In the light of the difficulties that Saudi’s women athletes must overcome to play sport, it is unsurprising that even HRW has admitted that the 2012 Summer Games is a positive first step for Saudi women.

In many ways, the London Olympics also represent a great leap forward for Iranian sportswomen.

This year, the Islamic Republic fielded eight women, the largest number of female athletes ever to represent Iran in the Olympics.

Even though Iran has competed in every Olympics since 1948 (except the 1980 and 1984 games), it was not until 1996 that an Iranian woman – rifle shooter Lara Fariman – qualified to participate.

Competing this year are shot putter Leyla Rajabi, rower Soulmaz Abbasiazad, shooters Mahlagha Jam-Bozorg and Elaheh Ahmadi (whose father was also a shooter), archer Zahra Dehghanabanavi, Taekwondo martial artist Sousan Hajipourgoli, table tennis player Neda Shahsavari and canoe sprinter Arezou Hakimi Moghaddam.

Abbasiazad reached the semi-finals of the Women’s Single Sculls, but was knocked out on Thursday, placing sixth in her group.

All eight of Iran’s female Olympians qualified for the games, even though the regime has stepped up its efforts to make it harder for women to participate in sport since President Mahmoud Ahmadinejad’s election in 2005.

The many restrictions placed on Iranian women include a ban on male coaches and trainers, and access to only very limited training facilities.

As Maryam, a women’s soccer referee from Iran, told BBC Persian in a recent interview: “One of the problems in Iran is that male coaches cannot attend women’s exercises. In every other country and in all the games, there are men coaches...

but unfortunately we don’t get that in Iran.”

Like Saudi women, Iranian women must also play sport wearing Islamic dress, including a hijab, a dress code that resulted in the Iranian women’s soccer team being banned from Olympic participation.

Iranian women even face difficulties in watching sports, as they are prohibited from entering stadiums where there are men present.

Smallmedia, a UK-based non-profit that examines culture, censorship and technology in Iran, and which has profiled the eight Iranian women athletes, noted that Olympic Taekwondo participant Hajipour – who told the group that she wants to be the first Iranian woman to win an Olympic medal – has trained in South Korea and that table tennis player Shahsavari trained with Hungarians in Tehran.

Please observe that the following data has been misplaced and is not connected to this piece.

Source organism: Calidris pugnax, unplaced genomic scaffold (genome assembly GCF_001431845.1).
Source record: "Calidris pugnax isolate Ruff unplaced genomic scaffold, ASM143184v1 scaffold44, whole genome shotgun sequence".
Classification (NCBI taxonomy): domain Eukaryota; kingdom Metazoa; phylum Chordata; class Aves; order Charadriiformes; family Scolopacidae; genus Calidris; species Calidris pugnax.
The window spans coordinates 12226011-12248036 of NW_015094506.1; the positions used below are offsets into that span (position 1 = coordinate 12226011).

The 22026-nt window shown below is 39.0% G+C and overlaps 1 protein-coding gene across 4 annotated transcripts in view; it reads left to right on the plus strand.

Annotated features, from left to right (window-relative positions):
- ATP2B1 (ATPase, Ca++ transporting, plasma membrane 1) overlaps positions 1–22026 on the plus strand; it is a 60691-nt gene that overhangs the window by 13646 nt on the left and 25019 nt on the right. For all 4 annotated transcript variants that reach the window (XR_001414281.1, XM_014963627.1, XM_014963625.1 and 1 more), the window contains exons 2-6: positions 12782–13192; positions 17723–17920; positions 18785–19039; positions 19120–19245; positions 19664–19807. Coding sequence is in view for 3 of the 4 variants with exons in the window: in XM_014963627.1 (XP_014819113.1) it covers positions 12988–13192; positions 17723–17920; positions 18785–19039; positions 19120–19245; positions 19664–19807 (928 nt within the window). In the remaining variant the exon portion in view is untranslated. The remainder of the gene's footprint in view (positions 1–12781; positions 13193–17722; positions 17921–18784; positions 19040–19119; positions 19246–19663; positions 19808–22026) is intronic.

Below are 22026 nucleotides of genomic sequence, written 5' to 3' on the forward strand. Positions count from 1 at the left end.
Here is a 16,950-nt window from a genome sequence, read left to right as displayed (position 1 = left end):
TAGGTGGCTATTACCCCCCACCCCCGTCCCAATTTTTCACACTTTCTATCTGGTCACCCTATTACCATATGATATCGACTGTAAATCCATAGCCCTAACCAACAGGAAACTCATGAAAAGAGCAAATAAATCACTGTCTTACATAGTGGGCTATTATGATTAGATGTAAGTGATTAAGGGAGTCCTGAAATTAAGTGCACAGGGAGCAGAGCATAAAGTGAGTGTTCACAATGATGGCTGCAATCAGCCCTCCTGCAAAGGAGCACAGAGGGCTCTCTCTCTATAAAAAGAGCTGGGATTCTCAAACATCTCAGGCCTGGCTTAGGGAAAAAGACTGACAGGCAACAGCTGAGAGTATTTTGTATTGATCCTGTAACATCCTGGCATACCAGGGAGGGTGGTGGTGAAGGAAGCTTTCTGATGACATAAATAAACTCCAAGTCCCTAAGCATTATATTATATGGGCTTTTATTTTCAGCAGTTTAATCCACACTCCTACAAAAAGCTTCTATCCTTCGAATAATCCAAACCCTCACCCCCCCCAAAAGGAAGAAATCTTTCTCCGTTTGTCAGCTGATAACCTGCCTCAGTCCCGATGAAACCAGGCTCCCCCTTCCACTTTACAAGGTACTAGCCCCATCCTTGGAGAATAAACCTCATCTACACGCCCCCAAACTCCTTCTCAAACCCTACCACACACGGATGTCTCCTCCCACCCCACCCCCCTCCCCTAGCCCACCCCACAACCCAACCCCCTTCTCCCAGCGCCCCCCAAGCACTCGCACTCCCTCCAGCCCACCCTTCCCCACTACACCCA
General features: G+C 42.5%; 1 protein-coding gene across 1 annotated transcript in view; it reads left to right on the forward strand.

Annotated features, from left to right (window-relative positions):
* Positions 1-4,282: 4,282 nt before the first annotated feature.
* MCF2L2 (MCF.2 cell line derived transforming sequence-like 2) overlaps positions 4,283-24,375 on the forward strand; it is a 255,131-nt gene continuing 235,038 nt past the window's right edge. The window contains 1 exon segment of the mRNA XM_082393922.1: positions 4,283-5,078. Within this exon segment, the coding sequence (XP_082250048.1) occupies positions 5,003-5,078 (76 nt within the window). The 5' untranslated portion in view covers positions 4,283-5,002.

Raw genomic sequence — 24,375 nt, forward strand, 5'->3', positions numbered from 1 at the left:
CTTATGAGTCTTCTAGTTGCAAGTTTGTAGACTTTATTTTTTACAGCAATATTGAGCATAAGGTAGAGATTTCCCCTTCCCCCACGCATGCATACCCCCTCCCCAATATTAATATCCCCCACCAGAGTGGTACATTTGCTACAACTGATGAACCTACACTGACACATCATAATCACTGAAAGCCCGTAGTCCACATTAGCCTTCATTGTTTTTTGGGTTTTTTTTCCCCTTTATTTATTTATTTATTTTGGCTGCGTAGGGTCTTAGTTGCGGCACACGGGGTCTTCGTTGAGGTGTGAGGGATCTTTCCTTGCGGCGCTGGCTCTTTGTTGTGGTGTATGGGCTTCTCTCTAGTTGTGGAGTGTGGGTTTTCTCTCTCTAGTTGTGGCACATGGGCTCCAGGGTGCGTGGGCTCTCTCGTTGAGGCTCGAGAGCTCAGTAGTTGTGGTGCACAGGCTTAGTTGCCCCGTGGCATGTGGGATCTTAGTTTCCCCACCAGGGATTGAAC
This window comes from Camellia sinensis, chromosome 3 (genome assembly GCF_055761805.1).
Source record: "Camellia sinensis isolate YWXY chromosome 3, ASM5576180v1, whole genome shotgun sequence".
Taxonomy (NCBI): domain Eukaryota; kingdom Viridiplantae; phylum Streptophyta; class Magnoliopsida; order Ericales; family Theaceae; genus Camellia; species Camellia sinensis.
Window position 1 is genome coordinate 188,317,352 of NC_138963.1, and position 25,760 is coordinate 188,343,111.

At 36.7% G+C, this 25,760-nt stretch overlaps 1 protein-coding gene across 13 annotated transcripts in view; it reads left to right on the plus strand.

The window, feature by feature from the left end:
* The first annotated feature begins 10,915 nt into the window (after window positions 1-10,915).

On a positive note, Shahsavari said that because of her success in the sport, Iran’s Table Tennis Federation has started to give more attention to female players, Smallmedia said.

As Shahsavari’s enthusiasm – and that of her fellow Olympians – indicates, despite the difficulties they face, Iranian women are determined to play and compete in a wide variety of sports, including soccer, polo and even rugby, which is a controversial sport even for women in the West.

In a 2011 documentary by Iranian-New Zealand filmmaker Faramarz Beheshti, Salam Rugby, which explores the difficulties faced by Iran’s female rugby players, one woman describes the government’s efforts to thwart the sport as “mental torture.”

Significantly, it has been Iranian women themselves who have fought for greater sporting inclusion.

After the 1979 Islamic Revolution, women’s sport was completely shut down until 1990, when Faezeh Hashemi-Rafsanjani, daughter of then-Iranian president Akbar Hashemi Rafsanjani, and the “Spiritual Mother” of Iranian female athletes, campaigned to bring it back.

It was Hashemi-Rafsanjani, in her former role as vice president of Iran’s Olympic Committee, who later successfully campaigned for Iranian and other Muslim women to compete in the Games wearing Islamic dress.

Several of the Iranian women competing at the Olympics have also spoken of their determination to succeed at their sport.

In an interview with the Aftab news website, rifle shooter Jambozorg said that while she always emphasized hard work, competing in the Olympics had been a dream for her.

“Now that dream has come true,” she said.

And while Jambozorg admitted that Iran has not experienced great Olympic success, and that the country wanted to do better in future, she felt that competing was the most important thing.